Any idiot can setup a web site and take money. There is nothing to compel them to manage security or software licenses. Its a very sad state. Use cash and do not buy online.
Posted by FarmerChet (6 comments )
Reply Link Flag
Breaches occur often. Companies do not know
There are probably 2 to 3 more time the breaches than we are ever told about.
Most private companies are too worried about customers and revenue to put in proper security and to perform checks and audits of that security.
Of the three large employers with commerce-based web sites I have worked for, only one would know if there was a breach.
One company, an austin-based promo products company, has had many questionable problems and never tells the customers it has about the problems. The whole company is run on pirated software and every exec has known about the problems and the priating for over 5 years.
Yet they continue to generate millions in revenue every year and they have Banks and Hospitals as a customer!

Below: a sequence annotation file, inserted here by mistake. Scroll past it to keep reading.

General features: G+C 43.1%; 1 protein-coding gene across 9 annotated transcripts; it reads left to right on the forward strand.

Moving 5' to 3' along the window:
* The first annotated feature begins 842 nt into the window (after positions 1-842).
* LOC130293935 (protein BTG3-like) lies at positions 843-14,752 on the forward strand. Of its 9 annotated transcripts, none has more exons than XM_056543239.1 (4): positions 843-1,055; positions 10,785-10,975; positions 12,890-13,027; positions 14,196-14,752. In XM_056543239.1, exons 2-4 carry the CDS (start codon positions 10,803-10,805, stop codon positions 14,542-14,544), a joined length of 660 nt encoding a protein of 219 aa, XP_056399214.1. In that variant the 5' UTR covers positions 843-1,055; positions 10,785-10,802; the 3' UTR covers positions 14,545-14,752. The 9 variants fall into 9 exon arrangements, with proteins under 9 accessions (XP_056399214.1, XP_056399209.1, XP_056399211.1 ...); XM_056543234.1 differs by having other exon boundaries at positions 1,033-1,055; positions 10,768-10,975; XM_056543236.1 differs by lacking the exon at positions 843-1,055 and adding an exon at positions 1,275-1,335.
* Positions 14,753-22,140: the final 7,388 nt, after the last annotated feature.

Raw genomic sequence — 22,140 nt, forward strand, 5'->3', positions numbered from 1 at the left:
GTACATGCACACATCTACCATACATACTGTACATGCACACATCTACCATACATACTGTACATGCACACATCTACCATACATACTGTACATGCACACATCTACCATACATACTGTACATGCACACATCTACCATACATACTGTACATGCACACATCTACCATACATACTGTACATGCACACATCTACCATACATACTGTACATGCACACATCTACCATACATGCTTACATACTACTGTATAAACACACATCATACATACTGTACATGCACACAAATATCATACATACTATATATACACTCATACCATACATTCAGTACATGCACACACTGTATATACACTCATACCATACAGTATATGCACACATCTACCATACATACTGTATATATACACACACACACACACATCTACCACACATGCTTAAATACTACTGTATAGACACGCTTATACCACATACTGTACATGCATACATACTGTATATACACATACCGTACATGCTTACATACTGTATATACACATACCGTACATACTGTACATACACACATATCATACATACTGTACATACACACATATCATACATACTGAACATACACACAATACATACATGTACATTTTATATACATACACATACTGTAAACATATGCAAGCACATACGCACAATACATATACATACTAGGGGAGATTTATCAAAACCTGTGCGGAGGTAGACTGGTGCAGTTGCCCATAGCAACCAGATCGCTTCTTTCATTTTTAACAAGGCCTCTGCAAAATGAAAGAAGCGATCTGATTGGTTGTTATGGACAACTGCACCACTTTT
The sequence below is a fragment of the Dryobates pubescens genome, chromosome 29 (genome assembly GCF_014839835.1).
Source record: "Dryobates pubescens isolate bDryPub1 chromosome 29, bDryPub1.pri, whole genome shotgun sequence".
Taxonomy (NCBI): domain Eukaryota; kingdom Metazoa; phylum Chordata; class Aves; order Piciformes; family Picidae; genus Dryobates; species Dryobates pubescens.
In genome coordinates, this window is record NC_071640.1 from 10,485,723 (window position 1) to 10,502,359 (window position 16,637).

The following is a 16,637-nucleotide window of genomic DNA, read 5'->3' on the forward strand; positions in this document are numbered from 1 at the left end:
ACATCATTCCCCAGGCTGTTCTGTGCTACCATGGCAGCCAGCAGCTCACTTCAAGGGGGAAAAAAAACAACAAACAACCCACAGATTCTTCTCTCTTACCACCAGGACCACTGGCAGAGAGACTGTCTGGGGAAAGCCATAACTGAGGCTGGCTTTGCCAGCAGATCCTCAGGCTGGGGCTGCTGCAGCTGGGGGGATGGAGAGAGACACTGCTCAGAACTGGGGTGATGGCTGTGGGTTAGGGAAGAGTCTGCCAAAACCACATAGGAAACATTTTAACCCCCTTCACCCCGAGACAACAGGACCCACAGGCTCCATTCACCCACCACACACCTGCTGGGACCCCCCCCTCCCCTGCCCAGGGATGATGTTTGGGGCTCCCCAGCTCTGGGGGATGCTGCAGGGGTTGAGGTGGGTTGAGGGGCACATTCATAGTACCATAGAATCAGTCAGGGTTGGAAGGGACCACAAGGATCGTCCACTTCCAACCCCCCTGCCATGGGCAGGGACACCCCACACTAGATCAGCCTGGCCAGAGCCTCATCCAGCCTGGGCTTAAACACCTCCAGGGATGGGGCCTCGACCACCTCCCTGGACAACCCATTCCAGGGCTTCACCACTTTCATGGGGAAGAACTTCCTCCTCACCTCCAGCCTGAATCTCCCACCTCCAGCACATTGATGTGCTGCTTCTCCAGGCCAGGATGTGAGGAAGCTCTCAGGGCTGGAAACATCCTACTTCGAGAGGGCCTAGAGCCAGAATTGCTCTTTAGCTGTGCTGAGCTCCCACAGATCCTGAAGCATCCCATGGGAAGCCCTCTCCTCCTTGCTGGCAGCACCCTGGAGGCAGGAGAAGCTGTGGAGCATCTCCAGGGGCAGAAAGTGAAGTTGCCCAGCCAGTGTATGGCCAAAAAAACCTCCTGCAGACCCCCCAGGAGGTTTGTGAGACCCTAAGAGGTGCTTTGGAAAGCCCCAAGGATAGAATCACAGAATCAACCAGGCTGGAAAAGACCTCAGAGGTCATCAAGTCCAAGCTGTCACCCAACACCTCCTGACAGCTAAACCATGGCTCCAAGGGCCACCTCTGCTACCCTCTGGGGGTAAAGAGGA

As an employee I cannot tell the customers or I will get fired and sued. Contacting government agencies does nothing, and even sending a list of the priated software to the BSA accomplishes nothing.
Any idiot can setup a web site and take money. There is nothing to compel them to manage security or software licenses. Its a very sad state. Use cash and do not buy online.
Posted by FarmerChet (6 comments )
Reply Link Flag
Corporate Slackers
Corporate slackers, pay peanuts for computer security, that's what you get, wholesale theft of data held in any corporate computer!

But since in most corporations, we pay inflated salaries with similar large amounts of funds to their over inflated expense accounts(Jack's style) and share options, at the end of the day, there is no funds left in the kitty, for any form of data security!

Alas , you pay for what you get and get what you pay for! , but you can't get much security for peanuts!

Some choices in real life, can be very costly for some!
Posted by heystoopid (691 comments )
Reply Link Flag
Corporate Slackers